Wednesday, December 19, 2012

The Wedding Season Started

I admit to having a writer’s block. I honestly have nothing funny to write about this week. I am super busy at work because apparently one third of Bangladesh has decided to go and see what America looks like during Christmas while one third of my co-officers have decided to go and see what Australia, Thailand or some other exotic nearby location looks like at the same time. That makes for a whole lot more work and a whole lot grumpier colleagues. To top it off, the State Department has just introduced some major revolutionary changes in our work systems, and given us little to no direction on how exactly to implement them. But, rumor has it President Obama will give us an early release on Christmas Eve! Now THAT is cool.

Let’s see what happened during the last 10 days– I MC-ed a Fashion show/launch of a magazine, got misquoted badly by the press to the effect that the US-India bilateral relations were better than the US-Bangladesh ones during a business visa outreach (did NOT even remotely say anything even distantly close to this), spent a Thursday exclusively in meetings, attended Son’s Christmas party at the French School, had Son subsequently with fever for three days (he claimed it was the cake I gave him??), attended a dinner party, a Christmas party, a dinner in a restaurant that was supposed to include just me, the Diplomat and an acquaintance and ended up having another friend from the Embassy, the owner of a major TV channel and the legal rep of the Bangladesh special police forces.

Then the Diplomat and I also went to a lavish wedding party, where we both knew no one but the father of the bride, a wealthy businessman who was marrying off his third and last daughter. Can I just say that there is NOTHING like a South Asian wedding. Only the first event of three more to follow, it was spectacular. After all guests had arrived (think about 300 of the closest family and friends), elaborate and generous gifts from both sides were marched down the middle of the restaurant hall to the sound of very loud drums (inexplicably, both sides' gifts included baskets full of toothpaste, deodorant, aftershave - remember Old spice, folks? - it was almost like they were preparing the newly weds for some sort of a prolonged bathroom siege). Then the groom came in surrounded by a bunch of his buddies who were blowing oddly loud whistles and settled on one of the chairs on a beautiful raised platform. Soon, the bride came, accompanied by a seemingly endless posse of relatives, each one dressed more splendidly than the other. It was all very elaborate and moving, and as she was passing by me, her mom and I were sobbing inconsolably shoulder to shoulder (I am a hopeless crier, you should see me at Son’s school events, I am like an open fire hydrant on a hot New York summer afternoon). It was fine for her, she was watching her last daughter get married and leave the house. It was real awkward for me since everyone was staring at me and my mascara was not water proof. It was even more awkward since I was the only white woman in the entire hall and all photographers spent hours taking pictures of me, while all the staff pretended not to look at me for 4 hours.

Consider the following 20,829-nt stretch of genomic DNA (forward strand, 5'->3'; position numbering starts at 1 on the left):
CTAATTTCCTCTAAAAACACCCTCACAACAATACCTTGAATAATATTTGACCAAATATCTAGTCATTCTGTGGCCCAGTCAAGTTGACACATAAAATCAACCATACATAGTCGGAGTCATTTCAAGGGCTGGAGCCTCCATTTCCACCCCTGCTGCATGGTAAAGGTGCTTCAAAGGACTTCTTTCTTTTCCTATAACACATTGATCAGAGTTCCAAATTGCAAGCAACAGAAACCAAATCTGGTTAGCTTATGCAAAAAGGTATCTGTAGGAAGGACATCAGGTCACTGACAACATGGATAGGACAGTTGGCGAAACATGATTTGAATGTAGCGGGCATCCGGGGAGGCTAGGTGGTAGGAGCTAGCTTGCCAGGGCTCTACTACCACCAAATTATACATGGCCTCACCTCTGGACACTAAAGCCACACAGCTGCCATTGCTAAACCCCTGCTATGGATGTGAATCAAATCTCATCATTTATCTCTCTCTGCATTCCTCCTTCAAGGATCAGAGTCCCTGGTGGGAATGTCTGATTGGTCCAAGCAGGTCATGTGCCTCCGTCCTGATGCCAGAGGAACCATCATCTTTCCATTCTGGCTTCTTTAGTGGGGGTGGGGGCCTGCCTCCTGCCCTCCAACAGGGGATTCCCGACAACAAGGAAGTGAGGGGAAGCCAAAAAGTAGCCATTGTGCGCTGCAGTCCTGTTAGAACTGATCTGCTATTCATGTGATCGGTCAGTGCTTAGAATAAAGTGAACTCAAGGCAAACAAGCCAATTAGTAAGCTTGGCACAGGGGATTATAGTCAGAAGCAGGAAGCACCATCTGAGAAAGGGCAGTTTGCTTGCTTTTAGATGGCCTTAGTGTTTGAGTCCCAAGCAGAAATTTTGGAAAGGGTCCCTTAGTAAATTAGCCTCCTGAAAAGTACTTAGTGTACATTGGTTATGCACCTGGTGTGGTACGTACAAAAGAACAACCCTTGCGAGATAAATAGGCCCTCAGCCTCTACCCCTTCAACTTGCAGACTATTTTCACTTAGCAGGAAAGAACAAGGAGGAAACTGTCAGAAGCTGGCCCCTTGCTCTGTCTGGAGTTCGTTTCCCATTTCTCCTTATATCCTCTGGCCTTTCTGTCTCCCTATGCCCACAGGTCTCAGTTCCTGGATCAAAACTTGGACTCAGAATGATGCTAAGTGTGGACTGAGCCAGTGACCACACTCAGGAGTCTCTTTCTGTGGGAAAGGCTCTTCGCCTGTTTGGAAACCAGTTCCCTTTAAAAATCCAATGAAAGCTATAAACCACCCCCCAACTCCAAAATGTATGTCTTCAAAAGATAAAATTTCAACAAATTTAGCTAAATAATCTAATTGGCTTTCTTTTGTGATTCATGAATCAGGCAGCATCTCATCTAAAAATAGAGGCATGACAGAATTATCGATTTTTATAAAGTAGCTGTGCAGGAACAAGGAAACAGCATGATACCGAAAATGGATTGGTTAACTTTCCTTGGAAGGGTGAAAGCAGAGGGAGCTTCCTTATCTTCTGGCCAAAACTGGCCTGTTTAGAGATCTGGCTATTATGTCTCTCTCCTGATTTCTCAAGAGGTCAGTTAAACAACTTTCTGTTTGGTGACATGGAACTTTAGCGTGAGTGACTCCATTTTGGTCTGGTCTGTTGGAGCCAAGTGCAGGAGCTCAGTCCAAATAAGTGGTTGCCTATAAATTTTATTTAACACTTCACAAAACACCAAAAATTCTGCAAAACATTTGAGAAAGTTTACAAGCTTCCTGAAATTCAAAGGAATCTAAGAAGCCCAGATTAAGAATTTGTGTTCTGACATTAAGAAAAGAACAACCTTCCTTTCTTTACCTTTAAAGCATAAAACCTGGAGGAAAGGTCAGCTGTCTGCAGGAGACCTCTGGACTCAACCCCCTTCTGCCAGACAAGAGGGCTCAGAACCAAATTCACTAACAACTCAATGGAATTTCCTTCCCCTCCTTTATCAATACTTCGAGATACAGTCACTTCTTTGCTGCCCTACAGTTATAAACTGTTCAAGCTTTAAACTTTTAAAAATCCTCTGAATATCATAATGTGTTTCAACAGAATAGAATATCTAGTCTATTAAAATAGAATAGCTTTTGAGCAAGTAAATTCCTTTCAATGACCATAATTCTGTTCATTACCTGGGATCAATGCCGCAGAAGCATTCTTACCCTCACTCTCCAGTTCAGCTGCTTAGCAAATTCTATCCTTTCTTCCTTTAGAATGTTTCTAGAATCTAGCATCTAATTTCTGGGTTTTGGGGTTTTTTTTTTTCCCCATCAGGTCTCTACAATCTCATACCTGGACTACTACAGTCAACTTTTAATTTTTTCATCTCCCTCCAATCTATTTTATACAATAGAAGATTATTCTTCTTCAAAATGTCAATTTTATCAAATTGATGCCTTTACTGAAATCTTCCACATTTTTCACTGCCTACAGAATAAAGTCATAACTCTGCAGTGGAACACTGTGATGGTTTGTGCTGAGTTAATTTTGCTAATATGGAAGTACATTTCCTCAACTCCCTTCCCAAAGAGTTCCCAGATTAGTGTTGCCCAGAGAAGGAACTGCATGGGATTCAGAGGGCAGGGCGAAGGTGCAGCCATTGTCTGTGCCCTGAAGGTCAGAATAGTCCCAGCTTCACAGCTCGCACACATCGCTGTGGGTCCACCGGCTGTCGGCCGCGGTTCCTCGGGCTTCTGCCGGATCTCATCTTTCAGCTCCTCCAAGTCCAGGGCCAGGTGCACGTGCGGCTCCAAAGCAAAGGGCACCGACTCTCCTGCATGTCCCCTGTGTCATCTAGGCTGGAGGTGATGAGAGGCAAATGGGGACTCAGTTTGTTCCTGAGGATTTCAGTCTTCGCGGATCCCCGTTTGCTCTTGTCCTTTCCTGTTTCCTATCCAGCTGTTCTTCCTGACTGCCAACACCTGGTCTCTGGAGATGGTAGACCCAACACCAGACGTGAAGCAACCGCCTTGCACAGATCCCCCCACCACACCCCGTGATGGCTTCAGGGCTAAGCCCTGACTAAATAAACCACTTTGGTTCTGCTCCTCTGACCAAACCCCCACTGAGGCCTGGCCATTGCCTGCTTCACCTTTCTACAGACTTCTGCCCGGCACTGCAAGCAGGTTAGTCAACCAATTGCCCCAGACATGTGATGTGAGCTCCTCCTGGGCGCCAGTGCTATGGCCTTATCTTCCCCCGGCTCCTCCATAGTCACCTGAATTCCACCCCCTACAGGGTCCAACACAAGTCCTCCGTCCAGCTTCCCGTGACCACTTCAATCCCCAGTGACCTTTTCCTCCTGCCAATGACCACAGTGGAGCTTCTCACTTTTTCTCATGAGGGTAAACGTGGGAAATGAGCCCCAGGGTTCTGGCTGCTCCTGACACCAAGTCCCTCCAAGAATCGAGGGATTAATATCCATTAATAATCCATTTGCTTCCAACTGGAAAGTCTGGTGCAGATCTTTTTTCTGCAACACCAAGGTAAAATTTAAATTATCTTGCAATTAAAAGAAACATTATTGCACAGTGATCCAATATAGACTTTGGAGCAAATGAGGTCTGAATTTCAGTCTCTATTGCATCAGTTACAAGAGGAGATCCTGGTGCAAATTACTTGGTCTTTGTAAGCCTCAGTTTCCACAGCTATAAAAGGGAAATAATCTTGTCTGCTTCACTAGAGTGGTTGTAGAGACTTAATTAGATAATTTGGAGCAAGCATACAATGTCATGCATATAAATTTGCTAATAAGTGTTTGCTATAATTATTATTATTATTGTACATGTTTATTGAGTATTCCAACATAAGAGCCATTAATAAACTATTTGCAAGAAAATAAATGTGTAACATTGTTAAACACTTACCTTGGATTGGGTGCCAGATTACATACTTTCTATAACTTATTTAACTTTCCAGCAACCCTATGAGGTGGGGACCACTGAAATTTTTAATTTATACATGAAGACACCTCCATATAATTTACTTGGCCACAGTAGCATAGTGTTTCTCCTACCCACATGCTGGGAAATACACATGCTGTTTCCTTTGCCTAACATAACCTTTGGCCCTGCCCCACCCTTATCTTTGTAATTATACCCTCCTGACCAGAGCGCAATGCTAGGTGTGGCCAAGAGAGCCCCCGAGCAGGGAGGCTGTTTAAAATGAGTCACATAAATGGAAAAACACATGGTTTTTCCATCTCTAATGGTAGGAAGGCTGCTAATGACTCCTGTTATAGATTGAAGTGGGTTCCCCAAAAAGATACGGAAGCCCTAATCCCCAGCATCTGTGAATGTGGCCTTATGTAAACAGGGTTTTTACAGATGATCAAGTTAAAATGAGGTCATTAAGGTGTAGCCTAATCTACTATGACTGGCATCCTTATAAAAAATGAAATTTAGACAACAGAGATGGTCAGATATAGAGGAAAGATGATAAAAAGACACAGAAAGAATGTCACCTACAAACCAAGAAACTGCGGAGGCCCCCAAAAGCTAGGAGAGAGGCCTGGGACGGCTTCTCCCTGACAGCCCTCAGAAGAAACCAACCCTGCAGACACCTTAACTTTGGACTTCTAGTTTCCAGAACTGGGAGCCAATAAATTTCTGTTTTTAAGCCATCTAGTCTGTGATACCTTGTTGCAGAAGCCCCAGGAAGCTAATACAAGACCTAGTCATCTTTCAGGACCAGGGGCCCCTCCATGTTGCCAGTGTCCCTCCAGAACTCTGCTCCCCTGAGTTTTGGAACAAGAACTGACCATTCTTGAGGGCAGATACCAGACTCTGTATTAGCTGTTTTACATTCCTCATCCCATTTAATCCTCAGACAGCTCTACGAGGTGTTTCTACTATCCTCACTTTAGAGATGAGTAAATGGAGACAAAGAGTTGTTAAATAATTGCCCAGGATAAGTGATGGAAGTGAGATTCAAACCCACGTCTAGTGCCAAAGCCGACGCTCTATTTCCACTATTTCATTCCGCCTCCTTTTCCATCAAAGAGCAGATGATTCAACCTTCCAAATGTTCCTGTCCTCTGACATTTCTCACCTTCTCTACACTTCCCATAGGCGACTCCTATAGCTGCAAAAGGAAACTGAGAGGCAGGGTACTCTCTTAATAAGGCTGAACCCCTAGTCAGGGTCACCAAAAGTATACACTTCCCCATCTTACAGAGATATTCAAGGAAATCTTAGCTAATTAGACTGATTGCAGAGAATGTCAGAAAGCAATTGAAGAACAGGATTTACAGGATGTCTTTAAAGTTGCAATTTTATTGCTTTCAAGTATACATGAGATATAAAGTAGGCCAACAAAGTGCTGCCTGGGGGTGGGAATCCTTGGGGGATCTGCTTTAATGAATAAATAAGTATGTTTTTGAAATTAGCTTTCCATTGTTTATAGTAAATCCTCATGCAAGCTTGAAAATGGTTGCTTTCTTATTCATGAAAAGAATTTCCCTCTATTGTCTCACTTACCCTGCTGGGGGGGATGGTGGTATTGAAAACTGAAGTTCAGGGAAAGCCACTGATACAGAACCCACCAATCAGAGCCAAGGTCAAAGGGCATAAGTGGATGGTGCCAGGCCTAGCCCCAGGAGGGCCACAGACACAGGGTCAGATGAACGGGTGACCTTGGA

The wedding was awesome – the younger relatives from both sides did a dancing performance for which they apparently practiced for months before the wedding. It was hilarious and really endearing. Then every single person in the hall got on the stage to take pictures with the couple, including us. I must say the bride and the groom (who did not know us) were a bit startled but did not get phased one bit. They apparently had really good wedding training. At any rate, THAT is the way to get married. Thank you, Kausar!
Wedding season is just starting in Bangladesh, and I just cannot wait for the next event! Unless, of course, the world ends on Friday. Which would be a pity on so many different levels.

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